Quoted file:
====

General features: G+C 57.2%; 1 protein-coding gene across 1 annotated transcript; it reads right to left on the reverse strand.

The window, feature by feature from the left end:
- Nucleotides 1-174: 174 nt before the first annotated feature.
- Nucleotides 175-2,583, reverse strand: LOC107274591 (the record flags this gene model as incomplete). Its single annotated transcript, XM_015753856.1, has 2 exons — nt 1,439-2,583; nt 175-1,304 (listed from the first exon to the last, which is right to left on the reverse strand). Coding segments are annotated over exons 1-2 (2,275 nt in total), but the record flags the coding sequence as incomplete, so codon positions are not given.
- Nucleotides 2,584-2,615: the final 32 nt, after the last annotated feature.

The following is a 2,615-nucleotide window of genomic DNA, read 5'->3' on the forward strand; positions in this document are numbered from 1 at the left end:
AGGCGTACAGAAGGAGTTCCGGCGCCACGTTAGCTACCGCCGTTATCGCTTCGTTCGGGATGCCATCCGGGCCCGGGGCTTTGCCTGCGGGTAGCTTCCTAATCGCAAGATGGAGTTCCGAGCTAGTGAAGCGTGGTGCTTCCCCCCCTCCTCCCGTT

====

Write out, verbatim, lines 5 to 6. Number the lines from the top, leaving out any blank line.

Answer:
- Nucleotides 2,584-2,615: the final 32 nt, after the last annotated feature.

The following is a 2,615-nucleotide window of genomic DNA, read 5'->3' on the forward strand; positions in this document are numbered from 1 at the left end: